To sum up, most of the features which the Kogan Agora boasts are moderate, with some tending towards the high-end, and some tending towards the low-end. There’s some surprising additions not found in other models, such as dual-SIM support, and some areas which should be able to be easily improved, such as the addition of a more modern version of Android. In general you get a lot for your $149 from Kogan, and we were quite surprised with the strength of the found here.
As always, it’s hard to judge the performance of a product without having tested it yet, but what we can say about the Agora is that we expect its performance to be pretty good, based on its specifications on paper. For starters, the model features a decent CPU and a good amount of RAM. This, coupled with its low resolution screen, should mean it handles decently.
This informed guess is backed up by this comment by Gizmodo from the site’s hands on with the Agora: “We’re hands on with the device right now and it feels smooth and zippy. The screen is bright and vibrant the price is stellar.”
Engadget adds: “… the build quality is solid. The square handset looks alright, too. We liked the dimpled back panel and prominent metal Kogan logo, as well as the shiny dark grey rim holding it all together. It’s not exactly a Retina display, but it’s not notably terrible, and performance-wise, it ranged from slick to jittery depending on how much we were telling it to do in how short a time.”
The lack of 4G speeds and the decent battery size mean you should get decent battery life from the Agora, and the 5 megapixel camera should mean you should get servicecable photos – but we wouldn’t expect anything special.
In general, there are three areas we’re mainly interested in testing when it comes to concerns the Agora. The first is the integration. In our experience, there’s a subtle fusion between hardware build quality and software integration which governs whether a smartphone actually performs well in the hand, regardless of its specifications. Take Huawei’s models, for example. Although they offer quite high-end specifications, in practice there’s quite a few intangible build quality and software integration factors found in handsets from rival manufacturers such as HTC and Samsung which generally mean their models perform better in the hand: Apps load more smoothly, screens are more responsive, sound quality is better and so on. You find this excellent build quality and software integration with Nokia models as well.
Kogan’s Agora has most of what it takes to compete with much more expensive smartphones, but we’d like to see how the model actually performs in the hand before passing judgement on it.
The second factor we want to test is its camera. While its five megapixel rating should deliver serviceable photos, it is a truism that megapixel ratings don’t necessarily tell us much about smartphone cameras at the moment. We suspect the Agora’s model, like the models in many cheaper handsets, will suffer in situations such as low-light conditions and when its flash is used, and we’d like to put that to the test. Lastly, although we suspect it will be OK, we want to take a bit of a gander at the Agora’s hardware screen quality to make sure it’s at least decent as this factor can vary in low-end models.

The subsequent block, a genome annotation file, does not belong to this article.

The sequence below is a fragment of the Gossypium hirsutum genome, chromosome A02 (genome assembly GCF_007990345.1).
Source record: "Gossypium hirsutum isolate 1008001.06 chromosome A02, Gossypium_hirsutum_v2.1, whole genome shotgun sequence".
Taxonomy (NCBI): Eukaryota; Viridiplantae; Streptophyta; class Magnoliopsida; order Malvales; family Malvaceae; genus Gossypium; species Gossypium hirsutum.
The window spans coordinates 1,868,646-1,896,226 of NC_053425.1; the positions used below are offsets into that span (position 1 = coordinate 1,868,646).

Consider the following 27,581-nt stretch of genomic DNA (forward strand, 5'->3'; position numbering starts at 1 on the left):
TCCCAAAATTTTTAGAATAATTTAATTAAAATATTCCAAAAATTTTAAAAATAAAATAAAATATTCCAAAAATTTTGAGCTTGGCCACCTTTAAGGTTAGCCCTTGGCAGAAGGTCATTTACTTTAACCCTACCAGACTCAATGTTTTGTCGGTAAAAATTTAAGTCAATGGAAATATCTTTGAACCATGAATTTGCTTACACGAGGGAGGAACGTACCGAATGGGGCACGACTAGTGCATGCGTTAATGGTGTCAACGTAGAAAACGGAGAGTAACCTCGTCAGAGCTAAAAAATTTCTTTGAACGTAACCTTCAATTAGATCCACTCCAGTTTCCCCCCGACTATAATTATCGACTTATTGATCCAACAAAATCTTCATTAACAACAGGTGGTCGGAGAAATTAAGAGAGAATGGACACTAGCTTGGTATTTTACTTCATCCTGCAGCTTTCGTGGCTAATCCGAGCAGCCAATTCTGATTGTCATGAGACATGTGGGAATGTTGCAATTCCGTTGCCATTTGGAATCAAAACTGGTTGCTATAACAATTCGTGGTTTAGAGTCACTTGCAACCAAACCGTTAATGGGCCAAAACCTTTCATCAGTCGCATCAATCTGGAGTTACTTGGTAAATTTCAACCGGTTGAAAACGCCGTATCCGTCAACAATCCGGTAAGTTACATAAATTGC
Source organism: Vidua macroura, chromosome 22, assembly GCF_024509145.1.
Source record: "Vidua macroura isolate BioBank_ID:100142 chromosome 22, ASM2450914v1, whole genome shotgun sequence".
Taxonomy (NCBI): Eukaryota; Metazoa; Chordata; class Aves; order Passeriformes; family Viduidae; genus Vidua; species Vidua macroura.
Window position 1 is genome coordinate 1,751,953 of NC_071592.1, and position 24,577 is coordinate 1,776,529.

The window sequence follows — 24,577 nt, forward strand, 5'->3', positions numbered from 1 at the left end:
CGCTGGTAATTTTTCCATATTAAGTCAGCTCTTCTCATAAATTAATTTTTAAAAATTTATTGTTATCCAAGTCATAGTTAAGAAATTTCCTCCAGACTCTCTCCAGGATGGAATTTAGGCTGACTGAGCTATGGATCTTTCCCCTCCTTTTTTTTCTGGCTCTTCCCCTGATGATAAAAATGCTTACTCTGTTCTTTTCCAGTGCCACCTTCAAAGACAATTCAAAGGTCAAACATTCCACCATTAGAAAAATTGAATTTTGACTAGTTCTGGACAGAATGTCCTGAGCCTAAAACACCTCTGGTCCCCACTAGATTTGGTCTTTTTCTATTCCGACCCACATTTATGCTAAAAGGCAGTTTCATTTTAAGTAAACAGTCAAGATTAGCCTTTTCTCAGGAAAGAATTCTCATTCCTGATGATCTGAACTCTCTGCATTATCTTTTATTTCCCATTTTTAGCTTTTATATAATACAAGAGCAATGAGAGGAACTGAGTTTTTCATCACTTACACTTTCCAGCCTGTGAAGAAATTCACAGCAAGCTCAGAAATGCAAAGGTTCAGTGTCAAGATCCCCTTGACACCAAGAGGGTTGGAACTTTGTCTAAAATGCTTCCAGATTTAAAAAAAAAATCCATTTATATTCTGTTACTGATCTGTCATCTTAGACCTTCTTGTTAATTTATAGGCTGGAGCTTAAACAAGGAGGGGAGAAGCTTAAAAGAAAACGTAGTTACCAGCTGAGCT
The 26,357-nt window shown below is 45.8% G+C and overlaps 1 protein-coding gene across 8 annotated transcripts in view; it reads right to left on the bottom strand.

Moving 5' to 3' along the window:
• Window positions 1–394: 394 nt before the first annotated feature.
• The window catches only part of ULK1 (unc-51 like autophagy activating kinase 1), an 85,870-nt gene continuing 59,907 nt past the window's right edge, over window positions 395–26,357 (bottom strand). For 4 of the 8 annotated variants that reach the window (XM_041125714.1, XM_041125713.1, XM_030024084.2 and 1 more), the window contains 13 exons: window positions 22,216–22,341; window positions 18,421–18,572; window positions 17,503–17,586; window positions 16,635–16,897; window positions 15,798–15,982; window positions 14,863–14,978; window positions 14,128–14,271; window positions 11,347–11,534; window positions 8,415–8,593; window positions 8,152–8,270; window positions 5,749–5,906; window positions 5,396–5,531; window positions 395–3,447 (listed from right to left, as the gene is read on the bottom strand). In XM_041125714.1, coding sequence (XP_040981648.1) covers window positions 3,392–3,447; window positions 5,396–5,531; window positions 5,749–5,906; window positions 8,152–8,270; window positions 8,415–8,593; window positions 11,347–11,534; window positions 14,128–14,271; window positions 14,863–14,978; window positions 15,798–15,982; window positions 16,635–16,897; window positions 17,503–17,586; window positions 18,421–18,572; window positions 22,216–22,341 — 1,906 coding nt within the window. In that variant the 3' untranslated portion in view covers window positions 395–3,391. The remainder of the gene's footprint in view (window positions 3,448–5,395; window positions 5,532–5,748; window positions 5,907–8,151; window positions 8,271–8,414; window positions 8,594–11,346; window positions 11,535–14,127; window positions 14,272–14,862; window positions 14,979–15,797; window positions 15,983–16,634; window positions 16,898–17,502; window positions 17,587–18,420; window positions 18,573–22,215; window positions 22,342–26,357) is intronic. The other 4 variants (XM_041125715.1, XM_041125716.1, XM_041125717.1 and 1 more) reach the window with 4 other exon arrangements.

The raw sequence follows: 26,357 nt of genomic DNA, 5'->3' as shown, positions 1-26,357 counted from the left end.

However, we do have one last thing to say about what we expect from the Agora’s performance. We still expect it to perform very well for its price. We can’t remember ever seeing a smartphone with anything like the Agora’s specifications for anything like its price. Usually you’ll pay several hundred dollars more or need to buy an older model second-hand to get this level of specifications for this price. For $149 a pop, we suspect that the Agora will punch WAY above its weight and will probably deliver 90-95 percent of the performance of models which cost four times as much or more.
Regular Delimiter readers will know we’ve had our differences with Ruslan Kogan over the years, and not everything Kogan tries succeeds. We’ve long been sceptical about the entrepreneur’s ability to bring a decent smartphone to market. However, with the 2012 Agora, it looks like Kogan’s onto a winner.
In his media release announcing the Agora this week, Kogan himself stated: “The big brands are going to need a new nappy when they see what we’ve been able to cram into a phone for under $150.”
We couldn’t agree more. This is a model which looks like it will offer at least 90 percent of the performance of smartphones which cost four times as much. At $149 the Agora is almost an impulse buy, but it looks as though it has the guts to come close to being a heavyweight. We’re looking forward to testing it. And we can only hope Kogan sells a lot of them – because at $149, we can’t imagine his company will be making much profit margin off the Agora.
Image credit: Kogan Technologies
Enterprise IT, News - Mar 12, 2014 16:18 - 1 Comment
More In Enterprise IT
- Victoria Police takes first step to address IT failures
- NSW to outsource ServiceFirst functions
- Comcare goes cloud for DR
- After 16 years, ANAO picks Unisys again for IT
- Vendors poach another Qld central Govt CIO
News, Telecommunications - Mar 12, 2014 16:55 - 11 Comments
More In Telecommunications
- ‘Severe impact’: Rival FTTB plans worry NBN Co
- ISPs, consumers sign up for NBN Co’s FTTB pilot
- NZ Govt rejects Turnbull’s HFC cable approach
- Coalition front bench “technically illiterate”, says Ludlam
- Why no consumer voices for Turnbull’s ministerial council?
Blog, Industry - Mar 6, 2014 11:55 - 19 Comments
More In Industry
- Hyde quit NEC to run HP’s Enterprise division
- Connecting to Australia’s first digital technology curriculum
- IBM Australia to reportedly slash 500 staff
- UNSW, GoGet working on self-driving car
- Optus, AAPT lose CEOs; Huawei Australia gains one
Blog, Digital Rights, Politics - Mar 12, 2014 16:32 - 15 Comments
More In Digital Rights
- Telstra pays tiddlywinks for huge privacy breach
- Pirate Party crowdfunds $10k for WA Senate
- Virgin wants in on Australian IPTV scene
- Telstra publishes four page “transparency” report
- First-time Labor MP backs fair use copyright reform